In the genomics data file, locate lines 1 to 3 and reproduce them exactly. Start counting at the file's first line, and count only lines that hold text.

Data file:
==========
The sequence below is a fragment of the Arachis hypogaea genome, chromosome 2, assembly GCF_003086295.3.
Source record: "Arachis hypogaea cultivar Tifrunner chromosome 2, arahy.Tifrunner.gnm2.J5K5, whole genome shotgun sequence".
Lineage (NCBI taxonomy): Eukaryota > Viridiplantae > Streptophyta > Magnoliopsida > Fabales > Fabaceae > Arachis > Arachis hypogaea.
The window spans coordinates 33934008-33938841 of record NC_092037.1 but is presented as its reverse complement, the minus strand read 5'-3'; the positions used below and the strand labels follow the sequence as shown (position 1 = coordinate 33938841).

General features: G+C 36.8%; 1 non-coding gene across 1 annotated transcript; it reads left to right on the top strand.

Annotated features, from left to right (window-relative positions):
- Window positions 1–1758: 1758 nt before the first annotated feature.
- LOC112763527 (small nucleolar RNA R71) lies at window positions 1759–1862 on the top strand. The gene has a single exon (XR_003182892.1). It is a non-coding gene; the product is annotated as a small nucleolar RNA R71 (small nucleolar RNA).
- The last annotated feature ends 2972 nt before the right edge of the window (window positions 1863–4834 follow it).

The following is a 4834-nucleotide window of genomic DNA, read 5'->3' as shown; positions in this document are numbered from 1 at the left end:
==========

The sequence below is a fragment of the Arachis hypogaea genome, chromosome 2, assembly GCF_003086295.3.
Source record: "Arachis hypogaea cultivar Tifrunner chromosome 2, arahy.Tifrunner.gnm2.J5K5, whole genome shotgun sequence".
Lineage (NCBI taxonomy): Eukaryota > Viridiplantae > Streptophyta > Magnoliopsida > Fabales > Fabaceae > Arachis > Arachis hypogaea.